Author: Pawe Gowacki
One of the biggest new RAD Studio 10.2 Tokyo database features is support for MariaDB open-source relational database.
MariaDB is one of the most popular open-source SQL databases. It is a fork from MySQL database, after it has been acquired by Oracle, the original creators of MySQL, started to work on MariaDB, which is highly compatible, some say 95%, with MySQL. Consequently you will not find a new “MariaDB” node in RAD Studio “Data Explorer”, but existing FireDAC MySQL driver has been reworked and extended to support MariaDB down to 5.5 version.
The latest stable MariaDB version is 10.1.22 and it is available on multiple platforms. Here I’m going to walk you through the steps of installing MariaDB and connecting to it using FireDAC. I have RAD Studio 10.2 Tokyo Architect installed on my Window 10 virtual machine. Download the 32-bit Windows MariaDB installer from MariaDB downloads and run it. Accept the license and keep default settings in the “Custom Setup” installer screen.
On the “Default instance properties” screen you will have to enter and re-enter password for “root” user. On the following screen keep the default values for service name (“MySQL”), TCP port (“3306”) and buffer pool size. Note that these values are the same as in the standard MySQL installation. Click “Next” and on last screen click on “Install” button. In few moments MariaDB should be installed on your system.
The next step is to add the directory where MariaDB vendor library is located to the path, so the FireDAC driver could find it. The name of the library is “libmysql.dll” and it is located in the default installation in the “C:\Program Files (x86)\MariaDB 10.1\lib” folder. In Windows 10 “Search” type “path” and select “Edit the System Environment Variables” and in the dialog add MariaDB lib path to global Windows path.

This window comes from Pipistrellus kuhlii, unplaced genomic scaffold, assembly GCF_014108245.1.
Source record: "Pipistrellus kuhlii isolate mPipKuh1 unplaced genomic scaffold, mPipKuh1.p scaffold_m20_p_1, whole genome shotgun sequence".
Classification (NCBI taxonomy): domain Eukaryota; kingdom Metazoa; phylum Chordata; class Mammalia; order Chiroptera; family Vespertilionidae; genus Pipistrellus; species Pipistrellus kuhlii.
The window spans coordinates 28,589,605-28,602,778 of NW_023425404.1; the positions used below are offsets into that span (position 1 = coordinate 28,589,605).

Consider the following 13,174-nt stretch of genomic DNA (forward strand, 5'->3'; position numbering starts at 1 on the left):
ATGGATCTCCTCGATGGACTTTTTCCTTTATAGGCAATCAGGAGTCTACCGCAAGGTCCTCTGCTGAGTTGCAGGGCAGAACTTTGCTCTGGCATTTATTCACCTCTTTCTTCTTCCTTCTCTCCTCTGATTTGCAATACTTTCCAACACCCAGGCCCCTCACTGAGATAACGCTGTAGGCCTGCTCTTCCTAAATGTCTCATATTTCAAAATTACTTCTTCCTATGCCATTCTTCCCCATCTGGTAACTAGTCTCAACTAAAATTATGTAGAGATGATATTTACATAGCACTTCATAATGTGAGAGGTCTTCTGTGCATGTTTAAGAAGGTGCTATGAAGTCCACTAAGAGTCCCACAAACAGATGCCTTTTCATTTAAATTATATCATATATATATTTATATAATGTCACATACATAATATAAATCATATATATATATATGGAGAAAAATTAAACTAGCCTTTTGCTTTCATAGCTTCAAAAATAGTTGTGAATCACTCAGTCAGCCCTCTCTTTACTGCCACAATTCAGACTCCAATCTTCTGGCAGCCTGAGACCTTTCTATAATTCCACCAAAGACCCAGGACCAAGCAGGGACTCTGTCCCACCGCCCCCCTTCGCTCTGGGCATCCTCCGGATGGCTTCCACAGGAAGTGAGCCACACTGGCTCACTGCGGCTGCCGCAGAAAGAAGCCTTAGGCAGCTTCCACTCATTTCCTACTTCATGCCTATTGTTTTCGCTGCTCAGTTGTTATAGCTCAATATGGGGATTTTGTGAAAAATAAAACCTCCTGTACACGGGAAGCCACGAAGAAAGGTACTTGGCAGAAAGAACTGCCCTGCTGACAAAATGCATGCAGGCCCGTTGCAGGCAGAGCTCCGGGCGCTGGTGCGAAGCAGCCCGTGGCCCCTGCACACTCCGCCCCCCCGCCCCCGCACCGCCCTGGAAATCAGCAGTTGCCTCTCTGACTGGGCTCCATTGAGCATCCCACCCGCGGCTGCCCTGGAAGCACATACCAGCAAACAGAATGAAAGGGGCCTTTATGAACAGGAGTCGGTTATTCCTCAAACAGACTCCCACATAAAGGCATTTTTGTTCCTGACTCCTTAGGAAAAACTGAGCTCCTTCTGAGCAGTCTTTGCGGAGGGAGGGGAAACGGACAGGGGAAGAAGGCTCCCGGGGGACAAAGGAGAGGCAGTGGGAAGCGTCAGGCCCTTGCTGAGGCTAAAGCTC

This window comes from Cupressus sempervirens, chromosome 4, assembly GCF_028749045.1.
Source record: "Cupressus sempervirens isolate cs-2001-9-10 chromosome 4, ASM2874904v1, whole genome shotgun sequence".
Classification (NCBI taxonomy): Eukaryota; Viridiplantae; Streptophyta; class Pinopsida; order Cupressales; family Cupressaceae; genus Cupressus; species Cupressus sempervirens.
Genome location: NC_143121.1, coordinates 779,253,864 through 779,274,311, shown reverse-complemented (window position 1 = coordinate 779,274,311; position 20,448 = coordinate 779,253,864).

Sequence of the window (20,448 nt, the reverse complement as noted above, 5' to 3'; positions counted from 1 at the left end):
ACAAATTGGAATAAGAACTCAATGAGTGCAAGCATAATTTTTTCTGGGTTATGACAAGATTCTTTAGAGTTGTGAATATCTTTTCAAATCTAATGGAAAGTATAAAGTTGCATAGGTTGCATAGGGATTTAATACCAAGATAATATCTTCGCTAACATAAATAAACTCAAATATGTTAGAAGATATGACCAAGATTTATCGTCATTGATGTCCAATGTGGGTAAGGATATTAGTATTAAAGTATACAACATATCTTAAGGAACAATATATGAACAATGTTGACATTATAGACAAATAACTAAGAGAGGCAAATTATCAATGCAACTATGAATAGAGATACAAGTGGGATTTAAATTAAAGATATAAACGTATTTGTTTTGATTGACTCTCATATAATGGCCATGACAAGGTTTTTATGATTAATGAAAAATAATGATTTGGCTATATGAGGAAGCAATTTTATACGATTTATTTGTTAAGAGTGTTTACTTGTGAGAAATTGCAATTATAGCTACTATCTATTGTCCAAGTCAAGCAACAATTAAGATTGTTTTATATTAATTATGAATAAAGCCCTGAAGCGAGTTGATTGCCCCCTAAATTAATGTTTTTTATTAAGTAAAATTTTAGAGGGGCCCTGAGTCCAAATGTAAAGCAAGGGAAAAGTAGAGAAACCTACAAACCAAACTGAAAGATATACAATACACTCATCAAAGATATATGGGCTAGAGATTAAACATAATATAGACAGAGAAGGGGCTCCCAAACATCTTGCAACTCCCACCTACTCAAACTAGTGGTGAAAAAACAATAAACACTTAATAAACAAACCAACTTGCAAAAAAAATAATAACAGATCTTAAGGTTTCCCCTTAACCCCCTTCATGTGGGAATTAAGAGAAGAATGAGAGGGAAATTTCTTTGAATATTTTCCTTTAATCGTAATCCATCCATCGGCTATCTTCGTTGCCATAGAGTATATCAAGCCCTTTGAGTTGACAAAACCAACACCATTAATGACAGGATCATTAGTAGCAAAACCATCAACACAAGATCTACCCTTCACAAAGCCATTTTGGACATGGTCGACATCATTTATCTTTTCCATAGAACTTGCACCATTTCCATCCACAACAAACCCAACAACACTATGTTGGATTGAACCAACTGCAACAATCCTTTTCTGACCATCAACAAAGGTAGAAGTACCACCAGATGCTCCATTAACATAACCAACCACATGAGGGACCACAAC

Start RAD Studio, Delphi or C++Builder and click on the “Data Explorer” tab under the “Project Manager” window and expand “MySQL Server” node under FireDAC data sources and add “MariaDB_Test” new node. “Test” is an empty database that is installed with default MariaDB installation, so we will create a FireDAC connection to this database.
Right-click on the new node in the Data Explorer and select “Modify” from the context menu. Now enter as database “test”, as user name “root”, the password that you have chosen during the installation, “127.0.0.1” for the local IP address of the server and “3306” as port number. Now click on “Test” button to verify that the connection can be made.
The “Test” database is empty, so let’s create a test table there. Still in the the FireDAC connection editor window click on the “SQL Script” tab, where we can execute arbitrary SQL statements against the connected database. Execute “CREATE TABLE” statement to create a simple table called “TEST1” with an integer “Id” and varchar(50) “AName” columns. Execute script. You should get a message that it has executed OK.
If you expand the “Tables” node under the “test1” database node, you should see “test1” table created.
Right-click on the “Test1” table and you can enter some test data to the table.
That’s it. Now it is your turn to build a cool VCL or multi-device app that works with this MariaDB database!